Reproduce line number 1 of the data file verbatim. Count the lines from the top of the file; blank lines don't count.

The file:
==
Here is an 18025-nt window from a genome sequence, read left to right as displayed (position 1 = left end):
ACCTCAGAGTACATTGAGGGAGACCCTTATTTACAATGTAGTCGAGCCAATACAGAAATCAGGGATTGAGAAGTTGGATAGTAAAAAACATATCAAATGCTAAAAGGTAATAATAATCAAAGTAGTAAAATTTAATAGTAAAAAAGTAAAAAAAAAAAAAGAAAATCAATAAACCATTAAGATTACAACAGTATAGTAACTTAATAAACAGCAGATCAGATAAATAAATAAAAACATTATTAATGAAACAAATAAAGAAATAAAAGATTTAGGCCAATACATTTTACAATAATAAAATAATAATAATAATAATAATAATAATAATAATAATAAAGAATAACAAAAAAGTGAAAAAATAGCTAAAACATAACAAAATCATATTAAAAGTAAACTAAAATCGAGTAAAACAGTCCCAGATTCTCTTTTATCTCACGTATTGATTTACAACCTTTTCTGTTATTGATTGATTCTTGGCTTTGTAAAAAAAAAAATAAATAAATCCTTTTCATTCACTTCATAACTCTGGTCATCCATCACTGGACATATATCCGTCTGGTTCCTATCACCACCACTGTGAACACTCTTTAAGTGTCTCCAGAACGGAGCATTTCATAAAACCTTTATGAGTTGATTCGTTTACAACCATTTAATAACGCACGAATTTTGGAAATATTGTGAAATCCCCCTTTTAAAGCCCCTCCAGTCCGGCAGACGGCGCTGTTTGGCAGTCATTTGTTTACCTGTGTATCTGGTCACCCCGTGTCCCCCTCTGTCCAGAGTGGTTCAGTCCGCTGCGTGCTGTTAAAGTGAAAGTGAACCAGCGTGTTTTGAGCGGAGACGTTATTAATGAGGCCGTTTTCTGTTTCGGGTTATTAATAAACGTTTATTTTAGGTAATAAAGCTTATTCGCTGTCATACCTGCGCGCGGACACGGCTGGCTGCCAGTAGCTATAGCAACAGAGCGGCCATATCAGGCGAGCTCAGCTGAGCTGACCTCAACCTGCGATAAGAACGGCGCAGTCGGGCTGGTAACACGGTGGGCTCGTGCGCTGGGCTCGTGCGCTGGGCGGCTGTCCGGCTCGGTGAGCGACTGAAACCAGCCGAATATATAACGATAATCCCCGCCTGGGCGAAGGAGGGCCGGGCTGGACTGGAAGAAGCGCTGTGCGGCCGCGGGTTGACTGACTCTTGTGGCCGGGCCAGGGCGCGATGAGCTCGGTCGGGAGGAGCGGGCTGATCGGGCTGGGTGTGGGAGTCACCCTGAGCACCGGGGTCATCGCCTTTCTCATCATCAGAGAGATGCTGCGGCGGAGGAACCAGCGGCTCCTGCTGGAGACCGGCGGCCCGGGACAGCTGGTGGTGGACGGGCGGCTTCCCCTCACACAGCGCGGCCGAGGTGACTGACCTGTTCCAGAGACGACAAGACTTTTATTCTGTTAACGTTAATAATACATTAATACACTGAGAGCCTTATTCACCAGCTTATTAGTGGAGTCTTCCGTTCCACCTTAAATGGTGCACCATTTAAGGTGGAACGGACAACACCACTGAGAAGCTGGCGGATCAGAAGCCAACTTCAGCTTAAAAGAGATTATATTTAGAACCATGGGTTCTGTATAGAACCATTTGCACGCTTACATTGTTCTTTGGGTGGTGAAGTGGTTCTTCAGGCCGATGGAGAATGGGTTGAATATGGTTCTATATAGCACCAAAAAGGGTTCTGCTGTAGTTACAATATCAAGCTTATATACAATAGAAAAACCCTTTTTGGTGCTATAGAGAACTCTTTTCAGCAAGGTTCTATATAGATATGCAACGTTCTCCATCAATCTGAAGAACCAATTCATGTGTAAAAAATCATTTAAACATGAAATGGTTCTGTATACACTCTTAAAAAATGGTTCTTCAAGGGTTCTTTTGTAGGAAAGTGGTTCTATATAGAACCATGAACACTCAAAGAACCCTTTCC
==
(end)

Here is an 18025-nt window from a genome sequence, read left to right as displayed (position 1 = left end):